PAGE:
Waniya currently resides on Standing Rock. Waniya is a mother of three and an Indigenous Birth Worker Advocate. She is aLakota Language revitalization and reclamation advocate and core community organizer on Standing Rock on opposing Dakota Access Pipeline (DAPL) since 2016. Waniya has helped with events such as horse rides, runs, and youth-led events in ending Fossil Fuels and False Solutions. 

Alberto Saldamando, Counsel on Human Rights and Climate Change

Alberto is Xicano/Zapoteca and is an internationally acknowledged expert on human and Indigenous rights representing Indigenous Peoples, organizations and communities from various countries from many regions of the world, before UN and other international human rights bodies including: International Labor Organization; Inter-American Commission on Human Rights; and Organization for Economic Cooperation and Development. Alberto began his climate change work with IEN in 2009 at the UNFCCC COP15 and currently serves as IEN’s head of delegation to UNFCCC Conferences of Parties and related fora. Alberto served as General Counsel of International Indian Treaty Council (IITC) for 18 years, and is very proud of his very active participation in the negotiations leading to the UN Declaration on the Rights of Indigenous Peoples (UNDRIP), the establishment of the UN Permanent Forum on Indigenous Issues, and the initial mandate of the Special Rapporteur on the rights of Indigenous Peoples. Alberto was accredited as an Expert by the UN Food and Agriculture Organization (FAO) to the World Conference on Indigenous Peoples (2014) and elected by UN accredited Non-governmental Organizations as their representative to the International Steering Committee of the World Conference Against Racism (1998-2001). Alberto serves on the Board of the Rainforest Action Network and is bilingual in Spanish and English. Alberto is an expert on the implementation of Article 6 of the Paris Agreement, Indigenous Rights, Human Rights, and Water Rights and issues. 

Tamra Gilbertson, Climate Justice Program Coordinator

Tamra L Gilbertson, MPH, PhD, is an activist, researcher, writer, and scholar. A contractor with IEN from 2017 to 2020, in August 2023 she marked her third anniversary as the IEN Climate Justice Program Coordinator. In her current role, she develops curricula and holds workshops on carbon markets, false solutions, the Climate Crisis and the consequences to Indigenous communities and cultures. For more than twenty years she has allied with social movements and international networks fighting for  social, environmental, and climate justice. She earned a doctorate at the University of Tennessee, Department of Sociology. As a US Fulbright recipient, she conducted research on carbon markets, coal mining and conservation impacts in the Caribbean regions of Colombia. She was previously a founder and co-director of Carbon Trade Watch and former project coordinator of the Environmental Justice Project of the Transnational Institute, frequently coordinating with IEN. She continues to act as a strategic point person between Indigenous Peoples Organizations, activist-scholar networks, NGOs, ally and community organizations. Tamra is committed to field research, radical education and has authored several academic articles, book chapters and reports. She speaks English, Spanish and Portuguese. Tamra’s key areas of work include the fight to dismantle the policy barriers to achieving climate justice including:  carbon markets, carbon offsets, false solutions, climate finance, and gender, racial and social justice.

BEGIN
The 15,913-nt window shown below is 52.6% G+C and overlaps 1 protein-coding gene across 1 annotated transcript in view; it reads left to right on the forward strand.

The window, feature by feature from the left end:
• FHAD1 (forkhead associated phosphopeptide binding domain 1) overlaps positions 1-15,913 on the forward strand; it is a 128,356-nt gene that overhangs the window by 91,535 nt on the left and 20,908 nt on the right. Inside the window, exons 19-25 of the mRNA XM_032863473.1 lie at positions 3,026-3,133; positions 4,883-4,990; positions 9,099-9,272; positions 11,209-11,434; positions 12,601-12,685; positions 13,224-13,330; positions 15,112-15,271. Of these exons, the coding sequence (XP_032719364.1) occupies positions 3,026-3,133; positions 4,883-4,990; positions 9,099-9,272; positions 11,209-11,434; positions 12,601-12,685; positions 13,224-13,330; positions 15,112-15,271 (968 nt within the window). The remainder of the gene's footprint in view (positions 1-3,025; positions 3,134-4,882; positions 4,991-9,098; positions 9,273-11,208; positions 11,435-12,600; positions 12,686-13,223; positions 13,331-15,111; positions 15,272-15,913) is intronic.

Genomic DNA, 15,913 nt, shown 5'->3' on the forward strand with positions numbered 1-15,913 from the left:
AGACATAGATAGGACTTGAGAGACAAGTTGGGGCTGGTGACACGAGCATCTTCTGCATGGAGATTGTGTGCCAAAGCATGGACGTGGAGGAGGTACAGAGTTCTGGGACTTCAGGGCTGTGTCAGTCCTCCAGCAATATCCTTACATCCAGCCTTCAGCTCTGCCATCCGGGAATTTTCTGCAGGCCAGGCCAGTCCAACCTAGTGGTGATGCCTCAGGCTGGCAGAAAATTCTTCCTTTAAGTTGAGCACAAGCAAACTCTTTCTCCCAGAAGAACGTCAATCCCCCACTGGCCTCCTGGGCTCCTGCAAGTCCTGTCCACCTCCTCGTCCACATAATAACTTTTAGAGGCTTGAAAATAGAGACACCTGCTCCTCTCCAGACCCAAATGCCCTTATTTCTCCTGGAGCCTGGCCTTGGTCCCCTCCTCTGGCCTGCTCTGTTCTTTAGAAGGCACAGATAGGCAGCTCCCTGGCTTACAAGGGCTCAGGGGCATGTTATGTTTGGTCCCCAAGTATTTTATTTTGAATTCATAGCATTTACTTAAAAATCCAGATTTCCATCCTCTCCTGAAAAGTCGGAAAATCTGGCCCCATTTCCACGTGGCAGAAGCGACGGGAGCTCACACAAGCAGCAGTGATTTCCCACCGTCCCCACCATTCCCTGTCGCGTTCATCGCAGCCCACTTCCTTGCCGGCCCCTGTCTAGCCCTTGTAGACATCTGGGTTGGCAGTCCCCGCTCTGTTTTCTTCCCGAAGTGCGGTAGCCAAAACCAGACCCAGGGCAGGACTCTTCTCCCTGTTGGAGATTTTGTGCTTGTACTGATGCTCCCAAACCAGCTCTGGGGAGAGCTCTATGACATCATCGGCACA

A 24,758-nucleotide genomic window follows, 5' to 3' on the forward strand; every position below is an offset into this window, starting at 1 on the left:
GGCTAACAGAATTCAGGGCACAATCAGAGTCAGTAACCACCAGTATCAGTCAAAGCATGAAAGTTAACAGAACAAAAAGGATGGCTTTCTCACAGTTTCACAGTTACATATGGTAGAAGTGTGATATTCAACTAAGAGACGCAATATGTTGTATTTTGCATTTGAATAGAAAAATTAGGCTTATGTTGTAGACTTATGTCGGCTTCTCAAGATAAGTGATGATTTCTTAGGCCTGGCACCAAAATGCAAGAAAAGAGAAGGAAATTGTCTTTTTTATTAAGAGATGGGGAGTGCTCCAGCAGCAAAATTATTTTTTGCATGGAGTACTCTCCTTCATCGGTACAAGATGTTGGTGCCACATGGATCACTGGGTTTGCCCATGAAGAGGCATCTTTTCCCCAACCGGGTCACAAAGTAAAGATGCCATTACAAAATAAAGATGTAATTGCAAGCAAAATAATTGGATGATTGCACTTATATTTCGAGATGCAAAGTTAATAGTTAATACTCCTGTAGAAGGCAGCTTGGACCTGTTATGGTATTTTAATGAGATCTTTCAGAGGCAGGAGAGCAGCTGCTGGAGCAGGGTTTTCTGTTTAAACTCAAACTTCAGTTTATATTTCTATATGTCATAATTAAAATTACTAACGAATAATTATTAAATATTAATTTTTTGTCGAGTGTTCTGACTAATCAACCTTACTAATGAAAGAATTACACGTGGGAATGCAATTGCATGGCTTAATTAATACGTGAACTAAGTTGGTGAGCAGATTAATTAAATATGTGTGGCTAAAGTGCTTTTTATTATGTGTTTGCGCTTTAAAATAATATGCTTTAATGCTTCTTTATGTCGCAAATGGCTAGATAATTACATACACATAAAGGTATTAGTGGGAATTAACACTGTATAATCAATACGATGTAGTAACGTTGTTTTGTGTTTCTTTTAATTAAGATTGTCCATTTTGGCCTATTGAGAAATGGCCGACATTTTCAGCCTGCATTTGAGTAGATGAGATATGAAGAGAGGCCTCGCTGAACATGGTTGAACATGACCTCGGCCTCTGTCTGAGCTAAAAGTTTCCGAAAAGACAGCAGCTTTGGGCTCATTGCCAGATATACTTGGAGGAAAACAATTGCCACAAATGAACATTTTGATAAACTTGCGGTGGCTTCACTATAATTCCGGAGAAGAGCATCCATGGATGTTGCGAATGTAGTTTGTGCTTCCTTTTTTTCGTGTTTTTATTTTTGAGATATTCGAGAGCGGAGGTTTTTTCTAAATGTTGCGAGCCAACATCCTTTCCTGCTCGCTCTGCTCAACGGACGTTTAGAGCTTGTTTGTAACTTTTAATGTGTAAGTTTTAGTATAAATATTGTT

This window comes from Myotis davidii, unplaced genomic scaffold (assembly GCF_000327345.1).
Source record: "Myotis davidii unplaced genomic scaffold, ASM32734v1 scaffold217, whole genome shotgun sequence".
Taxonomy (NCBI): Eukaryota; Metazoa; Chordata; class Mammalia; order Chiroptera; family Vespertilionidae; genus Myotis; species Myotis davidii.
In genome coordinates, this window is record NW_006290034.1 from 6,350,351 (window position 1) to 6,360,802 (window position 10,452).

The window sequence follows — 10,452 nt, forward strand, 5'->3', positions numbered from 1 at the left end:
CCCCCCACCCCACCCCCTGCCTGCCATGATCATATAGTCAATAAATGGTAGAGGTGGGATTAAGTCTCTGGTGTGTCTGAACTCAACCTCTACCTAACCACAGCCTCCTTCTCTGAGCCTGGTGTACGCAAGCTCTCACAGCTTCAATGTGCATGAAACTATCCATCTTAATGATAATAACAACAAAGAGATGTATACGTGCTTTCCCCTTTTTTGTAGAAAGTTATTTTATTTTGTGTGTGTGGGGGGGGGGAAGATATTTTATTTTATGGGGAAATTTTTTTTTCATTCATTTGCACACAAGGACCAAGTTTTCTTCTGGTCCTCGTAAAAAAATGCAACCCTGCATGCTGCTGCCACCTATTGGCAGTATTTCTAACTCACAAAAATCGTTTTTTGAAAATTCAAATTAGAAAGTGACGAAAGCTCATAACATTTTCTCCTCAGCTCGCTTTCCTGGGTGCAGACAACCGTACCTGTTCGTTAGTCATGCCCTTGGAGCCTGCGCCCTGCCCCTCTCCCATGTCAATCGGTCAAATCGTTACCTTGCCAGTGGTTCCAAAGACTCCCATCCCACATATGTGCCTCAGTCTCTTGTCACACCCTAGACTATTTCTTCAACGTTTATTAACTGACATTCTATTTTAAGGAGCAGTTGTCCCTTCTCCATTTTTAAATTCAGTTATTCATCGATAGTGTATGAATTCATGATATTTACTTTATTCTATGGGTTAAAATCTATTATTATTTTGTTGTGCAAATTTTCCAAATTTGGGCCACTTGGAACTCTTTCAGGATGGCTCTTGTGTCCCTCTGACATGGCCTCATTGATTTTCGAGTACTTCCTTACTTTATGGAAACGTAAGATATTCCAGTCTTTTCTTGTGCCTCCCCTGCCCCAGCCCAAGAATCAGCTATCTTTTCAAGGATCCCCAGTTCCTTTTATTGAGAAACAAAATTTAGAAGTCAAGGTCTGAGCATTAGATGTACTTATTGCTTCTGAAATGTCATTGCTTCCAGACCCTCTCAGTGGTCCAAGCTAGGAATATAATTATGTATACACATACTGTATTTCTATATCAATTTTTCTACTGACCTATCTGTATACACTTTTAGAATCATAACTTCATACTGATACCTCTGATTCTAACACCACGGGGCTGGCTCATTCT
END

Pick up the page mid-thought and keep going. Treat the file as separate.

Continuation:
Tom BK Goldtooth, Executive Director 

Tom Goldtooth, of the Diné and Dakota Peoples, is the Executive Director of the Indigenous Environmental Network (IEN), the oldest Indigenous-based and grassroots network working on environmental, energy, climate and economic justice issues in North America, including the rights of Indigenous Peoples. Tom has led the Indigenous delegation of IEN within the UN Framework Conference on Climate Change (UNFCCC) since COP04 in Buenos Aires, Argentina, in 1998. Tom and IEN participated in the formation of the International Indigenous Peoples Forum on Climate Change (IIPFCC) in 2008. The IIPFCC functions as the caucus of Indigenous Peoples participating in the UNFCCC COPs. Tom has been awarded with recognition of his achievements throughout the past 32 years as a change maker within the environmental, economic, energy and climate justice movement. From the strength of his community organizing and leadership he brought the local issues of the rights of Indigenous Peoples related to the environmental protection of land, water, air and health to the national and international levels. From his participation and leadership in the First National People of Color Environmental Justice Leadership Summit in 1991 in Washington D.C., to the 2010 World Peoples’ Conference on Climate Change and the Rights of Mother Earth in Cochabamba, Bolivia, and to the recent co-formation of the US-based Green New Deal Network and the United Frontline Table and its People’s Orientation to a Regenerative Economy platform, he has been on the forefront of key moments fighting for systemic change. He co-produced in 1991 an award-winning documentary film, Drumbeat for Mother Earth, addressing the effects of the bioaccumulation and biomagnification of toxic chemicals in the natural food web and bodies of Indigenous Peoples. In 2007, Tom co-founded the Indigenous World Forum on Water and Peace lifting up the spiritual- cultural values and ethics of water policy. Tom initiated the first international Indigenous conference on the rights of Mother Earth in 2012 at the Haskell Indian Nations University and serves as a member of the Global Alliance of the Rights of Nature. Tom wrote the IEN Indigenous Principles of Just Transition as an organizing tool, using Indigenous Original Instructions as the foundation for building sustainable and healthy Indigenous communities. Tom is a recipient of numerous awards including the 2015 Gandhi Award and in 2016 was presented Sierra Club’s highest recognition, the John Muir award. Tom is a Sun Dance leader and active in his ceremonial responsibilities and is a father, grandfather and great-grandfather.